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dc.contributor.advisorOvering, Joanna
dc.contributor.authorKidd, Stephen William
dc.coverage.spatial324 p.en_US
dc.date.accessioned2015-08-18T15:31:50Z
dc.date.available2015-08-18T15:31:50Z
dc.date.issued2000
dc.identifieruk.bl.ethos.511491
dc.identifier.urihttp://hdl.handle.net/10023/7281
dc.description.abstractThis thesis examines the social and economic relations of the Enxet indigenous people of the Paraguayan Chaco region who place a high value on egalitarianism, generosity and personal autonomy. However, during the twentieth century their land has been colonized by cattle ranchers and they have been obliged to enter the market economy. While anthropologists have proposed a range of theories to explain indigenous social and economic relations, the main concern of this thesis is to examine how the Enxet themselves explain their social behaviour. The Enxet make salient use of "emotion words" when discussing their social and economic practices. For instance, a fundamental dichotomy in Enxet thought is between "love" and "hate" and much of their discourse centres on these two concepts. The Enxet seek to create "good/beautiful" people who know how to act appropriately. In certain contexts they should practise "love" while in other contexts "hate" is acceptable. Enxet social organization should not be understood as a structure but as a process, as something that is being continually created. I will consider different aspects of this process through an examination of kinship, co-residence, marital relations, "brideservice" and inter-community contact, and I will describe how economic transactions are key elements in the generation of "loving" social relations. However, self-centred practices create many challenges to a harmonious community life and I will consider how the Enxet strive to overcome them. Of particular interest will be demand sharing which responds, in part, to a strongly-held egalitarian ethic but can also provoke disharmony and discomfort in community life. I will also discuss commodity relations within Enxet communities and challenge the common assumption that money is necessarily destructive of indigenous social relations. I will conclude that the overriding goal of the Enxet is the attainment of tranquillity in both their personal and social lives. For the Enxet, economic relations are not about gaining material wealth but about living well with other people. They recognize that personal affective comfort is dependent on engendering tranquillity in other people. Therefore, the "emotion words" they use to explain their social behaviour should not be regarded as merely referring to "feelings" but as encompassing an aesthetics of social behaviour.en_US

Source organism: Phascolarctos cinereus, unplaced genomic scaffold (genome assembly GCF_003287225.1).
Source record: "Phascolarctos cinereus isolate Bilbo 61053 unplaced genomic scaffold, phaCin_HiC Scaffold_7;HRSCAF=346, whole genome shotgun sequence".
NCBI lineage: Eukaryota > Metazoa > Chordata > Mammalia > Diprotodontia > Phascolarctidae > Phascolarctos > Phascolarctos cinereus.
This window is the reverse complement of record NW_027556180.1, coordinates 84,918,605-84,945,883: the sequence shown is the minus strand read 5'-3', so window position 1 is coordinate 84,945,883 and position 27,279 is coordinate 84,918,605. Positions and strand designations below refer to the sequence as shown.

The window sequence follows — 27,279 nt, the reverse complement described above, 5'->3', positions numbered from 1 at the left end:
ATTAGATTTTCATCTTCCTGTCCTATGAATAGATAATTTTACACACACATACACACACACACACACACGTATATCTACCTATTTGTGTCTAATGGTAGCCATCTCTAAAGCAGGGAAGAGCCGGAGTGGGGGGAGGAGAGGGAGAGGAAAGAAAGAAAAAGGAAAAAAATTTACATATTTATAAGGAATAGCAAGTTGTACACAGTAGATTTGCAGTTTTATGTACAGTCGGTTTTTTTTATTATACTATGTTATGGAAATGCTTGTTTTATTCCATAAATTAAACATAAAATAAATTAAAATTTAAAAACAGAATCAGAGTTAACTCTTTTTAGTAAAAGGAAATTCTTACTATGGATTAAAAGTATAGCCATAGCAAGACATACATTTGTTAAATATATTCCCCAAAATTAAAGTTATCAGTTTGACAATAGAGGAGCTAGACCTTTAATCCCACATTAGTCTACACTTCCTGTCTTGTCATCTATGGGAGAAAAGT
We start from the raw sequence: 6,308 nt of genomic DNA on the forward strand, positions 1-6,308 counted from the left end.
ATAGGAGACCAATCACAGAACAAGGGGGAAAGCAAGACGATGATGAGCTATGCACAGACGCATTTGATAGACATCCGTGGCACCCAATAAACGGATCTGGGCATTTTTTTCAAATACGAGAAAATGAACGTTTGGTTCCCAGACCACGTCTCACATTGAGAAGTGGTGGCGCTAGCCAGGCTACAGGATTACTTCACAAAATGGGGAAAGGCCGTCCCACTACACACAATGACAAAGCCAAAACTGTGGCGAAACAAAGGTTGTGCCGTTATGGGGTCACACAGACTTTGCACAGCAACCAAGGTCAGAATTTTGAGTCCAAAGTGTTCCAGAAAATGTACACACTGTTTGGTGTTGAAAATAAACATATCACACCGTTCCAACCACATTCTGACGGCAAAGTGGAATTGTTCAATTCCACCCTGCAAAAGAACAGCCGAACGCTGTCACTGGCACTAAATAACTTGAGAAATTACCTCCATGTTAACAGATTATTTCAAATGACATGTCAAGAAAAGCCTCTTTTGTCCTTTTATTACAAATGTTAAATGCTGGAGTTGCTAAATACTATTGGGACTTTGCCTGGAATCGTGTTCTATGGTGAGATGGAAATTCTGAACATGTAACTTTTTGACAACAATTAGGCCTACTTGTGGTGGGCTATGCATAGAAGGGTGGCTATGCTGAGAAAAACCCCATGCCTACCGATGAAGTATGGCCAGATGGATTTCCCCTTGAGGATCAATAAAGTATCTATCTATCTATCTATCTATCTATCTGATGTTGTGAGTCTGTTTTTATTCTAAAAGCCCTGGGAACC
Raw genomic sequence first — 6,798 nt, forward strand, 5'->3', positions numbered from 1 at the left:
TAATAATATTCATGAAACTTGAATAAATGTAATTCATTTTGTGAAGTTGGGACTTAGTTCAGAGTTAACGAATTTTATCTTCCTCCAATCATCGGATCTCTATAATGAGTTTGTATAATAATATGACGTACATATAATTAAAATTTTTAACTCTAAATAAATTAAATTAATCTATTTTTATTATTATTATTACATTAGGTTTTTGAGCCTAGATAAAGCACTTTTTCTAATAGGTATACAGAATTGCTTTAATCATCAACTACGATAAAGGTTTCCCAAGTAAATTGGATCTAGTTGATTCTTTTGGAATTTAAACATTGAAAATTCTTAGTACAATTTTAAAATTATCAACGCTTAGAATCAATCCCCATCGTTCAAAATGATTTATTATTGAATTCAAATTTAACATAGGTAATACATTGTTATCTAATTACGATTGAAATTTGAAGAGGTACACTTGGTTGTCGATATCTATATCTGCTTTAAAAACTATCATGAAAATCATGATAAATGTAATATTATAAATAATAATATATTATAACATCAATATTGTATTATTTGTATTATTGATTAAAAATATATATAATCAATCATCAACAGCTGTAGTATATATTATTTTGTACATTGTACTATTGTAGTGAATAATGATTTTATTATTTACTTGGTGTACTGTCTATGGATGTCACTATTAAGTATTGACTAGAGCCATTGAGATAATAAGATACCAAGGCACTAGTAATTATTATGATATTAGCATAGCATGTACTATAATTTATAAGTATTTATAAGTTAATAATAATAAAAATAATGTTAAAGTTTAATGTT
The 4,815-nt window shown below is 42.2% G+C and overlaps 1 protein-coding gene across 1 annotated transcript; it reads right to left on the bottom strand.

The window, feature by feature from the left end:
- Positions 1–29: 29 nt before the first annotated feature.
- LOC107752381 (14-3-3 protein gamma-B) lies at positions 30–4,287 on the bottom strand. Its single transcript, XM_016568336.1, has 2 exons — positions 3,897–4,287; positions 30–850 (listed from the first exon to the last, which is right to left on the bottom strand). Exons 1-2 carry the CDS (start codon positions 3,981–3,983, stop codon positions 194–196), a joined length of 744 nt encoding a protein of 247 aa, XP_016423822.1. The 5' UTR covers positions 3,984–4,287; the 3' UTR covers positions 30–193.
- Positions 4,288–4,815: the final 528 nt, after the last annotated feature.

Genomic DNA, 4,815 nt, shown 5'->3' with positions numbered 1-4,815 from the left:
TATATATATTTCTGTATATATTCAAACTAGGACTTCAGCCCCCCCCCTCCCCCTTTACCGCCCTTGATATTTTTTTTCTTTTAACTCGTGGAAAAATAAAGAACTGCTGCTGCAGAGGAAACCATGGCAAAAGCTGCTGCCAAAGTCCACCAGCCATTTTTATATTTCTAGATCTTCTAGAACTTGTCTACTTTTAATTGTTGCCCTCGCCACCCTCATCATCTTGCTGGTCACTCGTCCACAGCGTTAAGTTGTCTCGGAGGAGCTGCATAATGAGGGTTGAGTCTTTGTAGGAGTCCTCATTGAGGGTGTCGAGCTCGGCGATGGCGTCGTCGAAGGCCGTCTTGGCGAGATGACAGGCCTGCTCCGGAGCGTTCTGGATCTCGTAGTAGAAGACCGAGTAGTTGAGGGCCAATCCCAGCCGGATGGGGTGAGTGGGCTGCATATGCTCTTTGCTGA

dc.language.isoenen_US
dc.publisherUniversity of St Andrews
dc.subject.lccF2679.2E6K5
dc.subject.lcshIndians of South America -- Paraguay -- Social conditions.en_US
dc.subject.lcshIndians of South America -- Paraguay -- Economic conditions.en_US
dc.subject.lcshUniversity of St Andrews. Department of Social Anthropology.en_US
dc.titleLove and hate among the people without things : the social and economic relations of the Enxet people of Paraguayen_US
dc.typeThesisen_US
dc.contributor.sponsorEconomic and Social Research Council (ESRC)en_US
dc.contributor.sponsorRoyal Anthropological Institute of Great Britain and Irelanden_US
dc.type.qualificationlevelDoctoralen_US
dc.type.qualificationnamePhD Doctor of Philosophyen_US
dc.publisher.institutionThe University of St Andrewsen_US
dc.rights.embargodate2025-03-13
dc.rights.embargoreasonElectronic copy restricted until 13th March 2025en


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